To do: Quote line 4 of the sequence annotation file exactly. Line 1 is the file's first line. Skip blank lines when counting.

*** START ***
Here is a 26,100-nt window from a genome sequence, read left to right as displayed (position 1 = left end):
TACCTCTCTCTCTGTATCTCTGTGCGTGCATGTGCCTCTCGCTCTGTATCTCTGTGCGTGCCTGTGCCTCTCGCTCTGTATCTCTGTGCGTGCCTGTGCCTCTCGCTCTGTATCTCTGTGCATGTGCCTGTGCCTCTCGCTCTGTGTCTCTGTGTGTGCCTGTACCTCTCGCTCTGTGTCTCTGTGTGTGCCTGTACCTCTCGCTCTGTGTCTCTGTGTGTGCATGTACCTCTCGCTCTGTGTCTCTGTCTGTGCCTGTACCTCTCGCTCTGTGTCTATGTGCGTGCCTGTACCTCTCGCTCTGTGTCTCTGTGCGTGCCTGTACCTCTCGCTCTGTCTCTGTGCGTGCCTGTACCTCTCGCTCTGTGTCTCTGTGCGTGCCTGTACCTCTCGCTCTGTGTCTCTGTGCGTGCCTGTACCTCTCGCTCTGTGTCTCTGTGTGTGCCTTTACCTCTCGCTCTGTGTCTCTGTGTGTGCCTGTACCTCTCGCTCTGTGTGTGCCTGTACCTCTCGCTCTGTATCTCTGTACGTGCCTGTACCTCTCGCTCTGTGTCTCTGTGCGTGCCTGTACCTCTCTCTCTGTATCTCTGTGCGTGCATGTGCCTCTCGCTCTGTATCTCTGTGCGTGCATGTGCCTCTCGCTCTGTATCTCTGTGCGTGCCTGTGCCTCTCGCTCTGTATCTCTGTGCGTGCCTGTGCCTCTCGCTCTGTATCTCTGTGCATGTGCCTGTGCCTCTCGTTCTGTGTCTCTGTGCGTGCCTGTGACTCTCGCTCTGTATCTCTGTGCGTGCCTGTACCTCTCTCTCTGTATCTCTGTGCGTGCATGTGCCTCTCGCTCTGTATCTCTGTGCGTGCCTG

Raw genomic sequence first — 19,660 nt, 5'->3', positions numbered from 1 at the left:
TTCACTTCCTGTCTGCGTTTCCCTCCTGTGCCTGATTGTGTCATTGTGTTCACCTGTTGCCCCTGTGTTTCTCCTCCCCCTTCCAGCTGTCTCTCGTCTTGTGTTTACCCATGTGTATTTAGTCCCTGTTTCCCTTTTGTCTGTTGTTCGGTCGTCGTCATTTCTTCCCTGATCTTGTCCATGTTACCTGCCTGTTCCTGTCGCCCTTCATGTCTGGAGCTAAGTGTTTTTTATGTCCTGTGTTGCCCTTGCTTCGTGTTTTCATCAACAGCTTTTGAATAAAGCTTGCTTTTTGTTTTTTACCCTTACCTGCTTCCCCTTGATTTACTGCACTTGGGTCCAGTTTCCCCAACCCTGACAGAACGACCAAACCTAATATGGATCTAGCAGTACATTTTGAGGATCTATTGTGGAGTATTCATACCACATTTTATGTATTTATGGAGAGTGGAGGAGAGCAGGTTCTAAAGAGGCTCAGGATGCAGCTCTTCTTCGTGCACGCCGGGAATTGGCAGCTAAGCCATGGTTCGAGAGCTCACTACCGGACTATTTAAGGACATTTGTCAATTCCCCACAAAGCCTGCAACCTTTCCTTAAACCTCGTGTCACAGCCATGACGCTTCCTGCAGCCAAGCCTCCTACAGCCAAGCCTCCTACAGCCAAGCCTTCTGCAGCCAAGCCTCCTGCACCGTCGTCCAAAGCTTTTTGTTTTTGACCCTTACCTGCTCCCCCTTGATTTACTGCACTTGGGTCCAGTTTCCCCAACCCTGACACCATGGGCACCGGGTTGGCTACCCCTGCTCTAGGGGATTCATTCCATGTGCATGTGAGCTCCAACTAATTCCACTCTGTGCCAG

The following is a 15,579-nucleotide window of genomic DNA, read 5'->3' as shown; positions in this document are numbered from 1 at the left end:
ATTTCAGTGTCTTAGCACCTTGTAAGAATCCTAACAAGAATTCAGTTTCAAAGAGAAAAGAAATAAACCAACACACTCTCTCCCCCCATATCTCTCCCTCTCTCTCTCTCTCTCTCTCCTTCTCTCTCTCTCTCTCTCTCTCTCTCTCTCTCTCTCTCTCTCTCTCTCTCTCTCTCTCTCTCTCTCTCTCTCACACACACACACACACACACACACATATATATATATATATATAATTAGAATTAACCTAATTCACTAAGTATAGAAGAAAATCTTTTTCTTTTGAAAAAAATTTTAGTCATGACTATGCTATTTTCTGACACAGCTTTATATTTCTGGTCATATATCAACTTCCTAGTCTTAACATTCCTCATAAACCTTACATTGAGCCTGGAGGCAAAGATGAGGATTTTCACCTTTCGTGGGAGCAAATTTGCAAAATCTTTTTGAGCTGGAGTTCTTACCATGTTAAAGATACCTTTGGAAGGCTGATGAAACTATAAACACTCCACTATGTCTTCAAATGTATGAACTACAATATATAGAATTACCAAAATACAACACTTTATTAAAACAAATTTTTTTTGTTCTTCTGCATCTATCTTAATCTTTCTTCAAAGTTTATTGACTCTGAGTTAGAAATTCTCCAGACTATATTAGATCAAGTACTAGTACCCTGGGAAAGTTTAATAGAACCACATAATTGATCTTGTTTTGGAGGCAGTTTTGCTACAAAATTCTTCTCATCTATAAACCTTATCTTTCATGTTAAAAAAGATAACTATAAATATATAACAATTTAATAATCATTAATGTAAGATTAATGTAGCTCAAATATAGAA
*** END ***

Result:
TTCACTTCCTGTCTGCGTTTCCCTCCTGTGCCTGATTGTGTCATTGTGTTCACCTGTTGCCCCTGTGTTTCTCCTCCCCCTTCCAGCTGTCTCTCGTCTTGTGTTTACCCATGTGTATTTAGTCCCTGTTTCCCTTTTGTCTGTTGTTCGGTCGTCGTCATTTCTTCCCTGATCTTGTCCATGTTACCTGCCTGTTCCTGTCGCCCTTCATGTCTGGAGCTAAGTGTTTTTTATGTCCTGTGTTGCCCTTGCTTCGTGTTTTCATCAACAGCTTTTGAATAAAGCTTGCTTTTTGTTTTTTACCCTTACCTGCTTCCCCTTGATTTACTGCACTTGGGTCCAGTTTCCCCAACCCTGACAGAACGACCAAACCTAATATGGATCTAGCAGTACATTTTGAGGATCTATTGTGGAGTATTCATACCACATTTTATGTATTTATGGAGAGTGGAGGAGAGCAGGTTCTAAAGAGGCTCAGGATGCAGCTCTTCTTCGTGCACGCCGGGAATTGGCAGCTAAGCCATGGTTCGAGAGCTCACTACCGGACTATTTAAGGACATTTGTCAATTCCCCACAAAGCCTGCAACCTTTCCTTAAACCTCGTGTCACAGCCATGACGCTTCCTGCAGCCAAGCCTCCTACAGCCAAGCCTCCTACAGCCAAGCCTTCTGCAGCCAAGCCTCCTGCACCGTCGTCCAAAGCTTTTTGTTTTTGACCCTTACCTGCTCCCCCTTGATTTACTGCACTTGGGTCCAGTTTCCCCAACCCTGACACCATGGGCACCGGGTTGGCTACCCCTGCTCTAGGGGATTCATTCCATGTGCATGTGAGCTCCAACTAATTCCACTCTGTGCCAG